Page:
x Abu Dhabi, UAESunday 21 January 2018

Anger in aftermath of storm

The Philippines government comes under criticism for being unprepared for the worst storm in Manila for 40 years.

Recovery workers in Tanay Rizal, east of Manila, rush out of a building that is on the verge of collapsing from the flood damage caused by Tropical Storm Ketsana.
Recovery workers in Tanay Rizal, east of Manila, rush out of a building that is on the verge of collapsing from the flood damage caused by Tropical Storm Ketsana.

MANILA // The Philippine government and its emergency services came in for a barrage of criticism yesterday for being caught off guard and unprepared for the worst storm to hit the capital area in more than 40 years. Tropical Storm Ketsana moved further into the South China Sea yesterday, leaving a trail of destruction, death and recrimination.

Joey Salceda, an economic adviser to Gloria Macapagal Arroyo, the president, said the storm underlined the need to modernise the country's weather-forecasting system. "The crux of the problem is failure of warning." Mr Salceda added that the weather bureau has no Doppler radar to forecast the rainfall content of incoming typhoons or weather patterns. "All they have are manual rain gauges that capture data too late ? when rain has already fallen."

The search for more bodies continued and the number of homeless increased, while the government declared large parts of Manila and surrounding provinces disaster areas. As of last night, the death toll stood at 140 and the number of homeless at 500,000 but government officials expect the number of people killed in the flooding to be much higher. Heavy rain began falling over Manila again yesterday as this city of 12 million battled a sea of brown muddy water that covered many areas with the weather bureau warning of more storms.

The storm, which pounded the capital and surrounding provinces on Saturday, dumped 455 millimetres of rain on Manila in 24 hours, roughly the same amount for the whole of September. This was almost double the amount unleashed by Hurricane Katrina on New Orleans in 2005, although most of the damage there was caused when levees broke, flooding the city. Power, communications and water were cut in many parts of Manila as workmen struggled to try and restore supplies.

Radio phone-in programmes were inundated by angry callers. Some spoke of people still stranded on rooftops without access to food or drinking water for three days. "The government was not prepared for this," one caller said. "I can understand if you are in the provinces, but when you are in the capital sitting on a roof waiting to be rescued, there is no excuse. Where were the helicopters? Where was the army? Basically we had to fend for ourselves and the government plays this up as some sort of Filipino trait. We fend for ourselves because the government can't."

Pete Troilo, the director of Pacific Strategies & Assessments, a political risk consultancy in Manila, said: "It is one of the sad ironies of this country which is so prone to natural disasters that it is never prepared. "When it floods in Manila everyone knows what areas will be affected. Once the floodwaters recede the people will return and rebuild. Most are poor and the areas most affected are slums in low lying areas."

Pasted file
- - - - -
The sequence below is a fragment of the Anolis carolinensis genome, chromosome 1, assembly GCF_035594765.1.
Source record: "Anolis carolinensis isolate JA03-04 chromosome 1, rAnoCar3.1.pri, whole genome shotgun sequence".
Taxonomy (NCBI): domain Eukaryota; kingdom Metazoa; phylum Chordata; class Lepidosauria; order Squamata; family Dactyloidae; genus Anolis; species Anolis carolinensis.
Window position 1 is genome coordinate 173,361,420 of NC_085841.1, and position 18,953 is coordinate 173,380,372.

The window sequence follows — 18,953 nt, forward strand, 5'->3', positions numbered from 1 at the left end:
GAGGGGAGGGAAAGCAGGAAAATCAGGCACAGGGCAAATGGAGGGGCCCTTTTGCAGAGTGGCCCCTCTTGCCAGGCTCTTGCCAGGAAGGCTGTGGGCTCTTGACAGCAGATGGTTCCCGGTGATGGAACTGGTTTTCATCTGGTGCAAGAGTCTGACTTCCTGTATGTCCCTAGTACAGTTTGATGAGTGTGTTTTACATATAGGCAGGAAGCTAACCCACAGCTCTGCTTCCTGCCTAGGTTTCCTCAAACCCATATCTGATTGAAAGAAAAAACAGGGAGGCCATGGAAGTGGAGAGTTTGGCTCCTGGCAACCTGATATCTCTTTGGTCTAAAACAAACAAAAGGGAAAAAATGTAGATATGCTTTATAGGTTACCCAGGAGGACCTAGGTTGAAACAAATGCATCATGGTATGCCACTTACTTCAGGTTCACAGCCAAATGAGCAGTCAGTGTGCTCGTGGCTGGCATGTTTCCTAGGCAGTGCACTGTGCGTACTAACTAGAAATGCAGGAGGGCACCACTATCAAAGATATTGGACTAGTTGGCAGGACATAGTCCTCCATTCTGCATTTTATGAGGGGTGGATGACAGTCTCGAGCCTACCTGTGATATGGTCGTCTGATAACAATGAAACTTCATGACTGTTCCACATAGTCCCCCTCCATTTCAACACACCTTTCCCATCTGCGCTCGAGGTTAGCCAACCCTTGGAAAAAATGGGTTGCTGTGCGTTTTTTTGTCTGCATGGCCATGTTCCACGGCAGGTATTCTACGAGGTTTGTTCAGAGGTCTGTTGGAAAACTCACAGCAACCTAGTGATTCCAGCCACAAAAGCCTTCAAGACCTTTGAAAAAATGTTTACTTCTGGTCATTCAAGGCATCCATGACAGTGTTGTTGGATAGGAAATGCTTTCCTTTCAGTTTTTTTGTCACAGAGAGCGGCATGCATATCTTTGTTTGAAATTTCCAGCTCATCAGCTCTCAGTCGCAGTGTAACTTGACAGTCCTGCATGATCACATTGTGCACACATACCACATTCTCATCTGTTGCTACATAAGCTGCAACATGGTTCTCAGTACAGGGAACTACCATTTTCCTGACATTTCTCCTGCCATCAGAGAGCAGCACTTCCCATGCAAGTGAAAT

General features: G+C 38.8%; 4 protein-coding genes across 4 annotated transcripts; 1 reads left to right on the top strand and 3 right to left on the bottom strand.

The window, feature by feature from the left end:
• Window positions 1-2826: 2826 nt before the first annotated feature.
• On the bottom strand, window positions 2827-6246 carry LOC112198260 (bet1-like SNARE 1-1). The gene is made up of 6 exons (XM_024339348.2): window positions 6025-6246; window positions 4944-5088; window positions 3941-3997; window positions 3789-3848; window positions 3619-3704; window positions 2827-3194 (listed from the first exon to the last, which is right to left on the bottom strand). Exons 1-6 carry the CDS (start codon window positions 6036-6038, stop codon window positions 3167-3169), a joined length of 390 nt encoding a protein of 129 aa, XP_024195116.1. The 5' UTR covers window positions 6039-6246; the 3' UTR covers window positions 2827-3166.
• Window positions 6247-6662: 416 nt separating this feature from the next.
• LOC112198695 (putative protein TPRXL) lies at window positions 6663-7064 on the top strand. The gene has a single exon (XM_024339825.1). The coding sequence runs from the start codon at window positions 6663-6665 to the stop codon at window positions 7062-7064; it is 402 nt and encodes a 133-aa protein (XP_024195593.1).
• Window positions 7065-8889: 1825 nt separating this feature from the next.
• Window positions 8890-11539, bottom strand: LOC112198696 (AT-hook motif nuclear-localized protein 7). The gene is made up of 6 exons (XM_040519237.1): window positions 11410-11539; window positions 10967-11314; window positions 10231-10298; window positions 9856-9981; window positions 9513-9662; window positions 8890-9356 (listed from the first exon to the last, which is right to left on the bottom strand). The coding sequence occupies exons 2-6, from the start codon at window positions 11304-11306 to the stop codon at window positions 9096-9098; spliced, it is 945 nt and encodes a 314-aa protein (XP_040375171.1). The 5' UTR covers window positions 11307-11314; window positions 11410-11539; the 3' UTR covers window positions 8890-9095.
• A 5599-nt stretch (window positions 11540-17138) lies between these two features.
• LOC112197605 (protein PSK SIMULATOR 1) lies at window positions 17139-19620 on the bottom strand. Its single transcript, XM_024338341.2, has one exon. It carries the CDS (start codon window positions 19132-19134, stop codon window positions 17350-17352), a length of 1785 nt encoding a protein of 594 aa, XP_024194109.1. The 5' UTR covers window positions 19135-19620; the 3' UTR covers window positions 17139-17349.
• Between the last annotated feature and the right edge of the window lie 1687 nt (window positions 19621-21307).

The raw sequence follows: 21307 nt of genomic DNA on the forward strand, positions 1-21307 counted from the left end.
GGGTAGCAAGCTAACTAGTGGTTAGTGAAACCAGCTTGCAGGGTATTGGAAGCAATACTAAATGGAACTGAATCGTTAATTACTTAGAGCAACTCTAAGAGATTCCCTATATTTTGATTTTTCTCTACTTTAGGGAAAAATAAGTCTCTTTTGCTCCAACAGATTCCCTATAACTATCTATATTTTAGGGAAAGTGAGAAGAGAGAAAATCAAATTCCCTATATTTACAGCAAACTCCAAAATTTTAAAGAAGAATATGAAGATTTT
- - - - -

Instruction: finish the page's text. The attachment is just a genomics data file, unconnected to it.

Mr Troilo said the government lacked resources and procedures to cope with major natural disasters and relied heavily on foreign aid. He said poor urban planning, poor roads and drainage only added to the problem. Many people resorted to the internet to help people who were stranded, using such social networking sites as Facebook and Twitter for information regarding emergency numbers and shelters. But not every one had the luxury of a laptop, especially the poor who bore the brunt of the storm's fury.

Most of those killed in and around Manila were from slum districts, many of them built on the side of filthy canals. A woman who gave her name only as Tess from Marikina, one of the worst affected areas in the city, lost everything she owned when the floodwaters swept through the shanty she lived in early on Saturday morning. "Where were the emergency people when we needed them?" she asked as she sat in an emergency shelter.

Richard Gordon, a senator who is also head of the Philippine chapter of the Red Cross, said: "We were all totally caught unprepared. "This was supposed to be a small typhoon. The government was caught with its pants down." Another senator, Miriam Santiago, said in a statement that much of the flooding could have been averted if money earmarked for road improvement and drainage over the years had been spent "and not diverted into other areas".

The government defended its position by saying the floods made many areas inaccessible even to heavy lorries and it did not have enough rubber boats. There have been accusations that some of the budget for disaster preparedness and mitigation was diverted for the president's travels abroad. The government yesterday denied the claim. "We're doing our best to get to all those people still trapped by the flash flood," said Anthony Golez, a spokesman for Mrs Arroyo, after a briefing of the national disaster co-ordinating council.

"We're sorry for the delays. We're encountering difficulty in reaching flooded areas." The lack of government rescue vessels prompted San Miguel, the country's biggest food and drinks company, to make a public offer on Sunday to buy up to 50 motorised boats to be used in rescue operations. foreign.desk@thenational.ae